4. In another bowl, whisk together the flour, baking powder and salt until evenly mixed. Add half of the dry ingredients to the creamed batter, followed by half of the buttermilk and vanilla and so on until you've added it all to the batter.
  5. Divide the batter into 3 even parts. You will be adding the raisins, poppy seeds and nuts to each part of the batter.
  6. Add the raisins to the first part and spread it out evenly into the bottom of the prepared loaf pan. Add the poppy seeds to the second part of the batter and spread it out evenly over the first layer of batter. Finish by adding the nuts to the third part of batter and spread it out evenly over the poppy seed layer.
  7. Bake in the preheated oven for 30-35 minutes, until a toothpick inserted into the center of the loaf comes out clean.
  8. Let it stand in the loaf pan for 3-5 minutes and then take it out and set it on a cooling rack.

*If you don’t have buttermilk, add one tablespoon white vinegar to a cup of whole milk and let sit for at least a minute, to make buttermilk substitute.

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Olga also tells a sweet story about this loaf cake and the Three Wishes Keks.

Update note: Since making this cake, I have watched a lot of British Bake Off episodes and whenever I look at a picture of this cake I think -- oh no! the raisins fell to the bottom! Except that with this one, it is on purpose :) In fact if you've read through the recipe you even pour it into the loaf pan in layers to create the effect. 

But... having watched enough of the show, I know that if I wanted "well-distributed" raisins I would just coat them in flour before adding them to the batter, and voila, they would be suspended throughout the dough.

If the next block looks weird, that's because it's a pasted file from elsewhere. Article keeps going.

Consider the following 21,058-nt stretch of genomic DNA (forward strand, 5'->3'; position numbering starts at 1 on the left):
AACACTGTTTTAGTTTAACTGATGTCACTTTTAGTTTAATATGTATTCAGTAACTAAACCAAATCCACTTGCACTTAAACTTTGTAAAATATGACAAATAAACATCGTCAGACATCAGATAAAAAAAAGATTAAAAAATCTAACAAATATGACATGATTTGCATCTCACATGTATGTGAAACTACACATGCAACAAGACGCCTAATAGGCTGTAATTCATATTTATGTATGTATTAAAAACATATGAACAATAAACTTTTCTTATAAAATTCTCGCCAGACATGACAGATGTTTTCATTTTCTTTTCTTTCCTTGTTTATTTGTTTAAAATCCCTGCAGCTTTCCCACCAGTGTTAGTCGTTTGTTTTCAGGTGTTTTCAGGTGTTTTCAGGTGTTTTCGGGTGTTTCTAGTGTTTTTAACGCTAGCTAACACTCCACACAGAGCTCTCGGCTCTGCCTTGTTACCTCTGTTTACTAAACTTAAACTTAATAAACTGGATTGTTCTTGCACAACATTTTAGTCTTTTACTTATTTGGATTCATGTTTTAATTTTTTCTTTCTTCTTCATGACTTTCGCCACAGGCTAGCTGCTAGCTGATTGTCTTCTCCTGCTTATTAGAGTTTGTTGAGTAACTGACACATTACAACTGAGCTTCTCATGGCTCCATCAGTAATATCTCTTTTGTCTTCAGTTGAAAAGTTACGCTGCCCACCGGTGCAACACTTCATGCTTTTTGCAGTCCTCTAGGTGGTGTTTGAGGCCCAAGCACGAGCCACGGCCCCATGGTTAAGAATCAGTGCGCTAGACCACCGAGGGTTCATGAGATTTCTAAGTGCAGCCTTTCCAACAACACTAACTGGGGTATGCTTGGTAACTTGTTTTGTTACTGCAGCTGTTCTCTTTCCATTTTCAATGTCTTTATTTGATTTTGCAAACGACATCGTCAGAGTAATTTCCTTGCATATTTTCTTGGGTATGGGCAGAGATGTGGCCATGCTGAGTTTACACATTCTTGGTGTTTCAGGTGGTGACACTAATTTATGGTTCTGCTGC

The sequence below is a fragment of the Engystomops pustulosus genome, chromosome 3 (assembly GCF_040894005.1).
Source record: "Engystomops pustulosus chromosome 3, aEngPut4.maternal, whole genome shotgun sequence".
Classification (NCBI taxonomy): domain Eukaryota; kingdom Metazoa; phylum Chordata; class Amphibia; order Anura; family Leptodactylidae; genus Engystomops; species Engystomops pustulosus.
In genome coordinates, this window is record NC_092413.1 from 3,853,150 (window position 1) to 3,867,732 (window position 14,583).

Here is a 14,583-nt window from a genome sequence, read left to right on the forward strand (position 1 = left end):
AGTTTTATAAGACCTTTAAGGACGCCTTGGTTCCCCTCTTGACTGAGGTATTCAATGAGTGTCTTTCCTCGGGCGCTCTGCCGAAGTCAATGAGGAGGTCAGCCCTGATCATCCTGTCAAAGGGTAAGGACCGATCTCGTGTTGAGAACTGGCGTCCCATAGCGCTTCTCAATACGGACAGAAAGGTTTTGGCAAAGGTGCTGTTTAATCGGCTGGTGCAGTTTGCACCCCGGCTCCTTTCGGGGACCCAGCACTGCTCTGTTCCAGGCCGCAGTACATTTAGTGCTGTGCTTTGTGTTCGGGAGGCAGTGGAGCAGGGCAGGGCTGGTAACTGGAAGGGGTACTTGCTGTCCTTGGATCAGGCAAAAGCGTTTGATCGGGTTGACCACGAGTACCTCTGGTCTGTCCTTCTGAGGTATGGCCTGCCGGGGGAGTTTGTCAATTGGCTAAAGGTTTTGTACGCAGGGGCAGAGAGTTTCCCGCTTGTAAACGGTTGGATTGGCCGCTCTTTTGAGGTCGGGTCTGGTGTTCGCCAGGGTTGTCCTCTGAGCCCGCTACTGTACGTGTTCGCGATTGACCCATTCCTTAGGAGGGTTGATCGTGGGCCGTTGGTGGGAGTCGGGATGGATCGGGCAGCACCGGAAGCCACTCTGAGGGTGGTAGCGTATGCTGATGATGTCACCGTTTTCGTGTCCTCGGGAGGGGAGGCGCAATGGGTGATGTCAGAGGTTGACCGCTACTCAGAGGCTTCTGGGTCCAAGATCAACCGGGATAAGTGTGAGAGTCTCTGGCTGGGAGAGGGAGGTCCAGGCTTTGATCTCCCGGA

The things you learn while binging Netflix during cold season! 

 

Russian Grand Prix - Potatoes and Sausage, and cake!
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The Russian track at Sochi has a certain elegance as it winds through the Sochi Olympic 2014 park.

The obvious choices for meals to make for Russia are Beef Strogonaff, Chicken Kiev or Borscht. Though I don't even think Chicken Kiev is actually of Russian origin, or at least the name is Americanized.

I found a great blog this time around: Olga's Flavor Factory , I figured it could be fun to learn about some dishes that don't practically have the name of the country in the title.

I was definitely tempted by the Roasted Duck with Apples and the Pelmeni, who doesn't love dumplings and roasted goodness too.

Simple seemed better for this night though. Roasted Potatoes, Sausage and Peppers turned out to be perfect.

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Roasted Potatoes, Sausage and Peppers

adapted from Olga's Flavor Factory

2 lbs baby red potatoes, 1 - 1½ inch pieces
1 onion, sliced thickly
1 red bell pepper, cut into strips